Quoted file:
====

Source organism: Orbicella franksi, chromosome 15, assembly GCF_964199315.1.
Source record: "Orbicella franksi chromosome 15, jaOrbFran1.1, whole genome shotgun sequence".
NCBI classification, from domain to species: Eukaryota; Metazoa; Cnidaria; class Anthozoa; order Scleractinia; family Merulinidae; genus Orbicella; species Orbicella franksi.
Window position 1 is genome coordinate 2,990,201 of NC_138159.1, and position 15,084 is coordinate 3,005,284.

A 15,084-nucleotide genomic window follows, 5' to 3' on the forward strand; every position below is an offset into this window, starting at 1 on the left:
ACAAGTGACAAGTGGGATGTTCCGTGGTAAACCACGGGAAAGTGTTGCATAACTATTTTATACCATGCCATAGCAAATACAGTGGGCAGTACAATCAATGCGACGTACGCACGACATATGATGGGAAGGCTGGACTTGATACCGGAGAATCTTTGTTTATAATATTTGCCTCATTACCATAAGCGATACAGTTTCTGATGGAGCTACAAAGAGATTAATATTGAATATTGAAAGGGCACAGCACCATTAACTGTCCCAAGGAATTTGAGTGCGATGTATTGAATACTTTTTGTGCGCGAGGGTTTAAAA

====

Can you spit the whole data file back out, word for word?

Source organism: Orbicella franksi, chromosome 15, assembly GCF_964199315.1.
Source record: "Orbicella franksi chromosome 15, jaOrbFran1.1, whole genome shotgun sequence".
NCBI classification, from domain to species: Eukaryota; Metazoa; Cnidaria; class Anthozoa; order Scleractinia; family Merulinidae; genus Orbicella; species Orbicella franksi.
Window position 1 is genome coordinate 2,990,201 of NC_138159.1, and position 15,084 is coordinate 3,005,284.

A 15,084-nucleotide genomic window follows, 5' to 3' on the forward strand; every position below is an offset into this window, starting at 1 on the left:
ACAAGTGACAAGTGGGATGTTCCGTGGTAAACCACGGGAAAGTGTTGCATAACTATTTTATACCATGCCATAGCAAATACAGTGGGCAGTACAATCAATGCGACGTACGCACGACATATGATGGGAAGGCTGGACTTGATACCGGAGAATCTTTGTTTATAATATTTGCCTCATTACCATAAGCGATACAGTTTCTGATGGAGCTACAAAGAGATTAATATTGAATATTGAAAGGGCACAGCACCATTAACTGTCCCAAGGAATTTGAGTGCGATGTATTGAATACTTTTTGTGCGCGAGGGTTTAAAA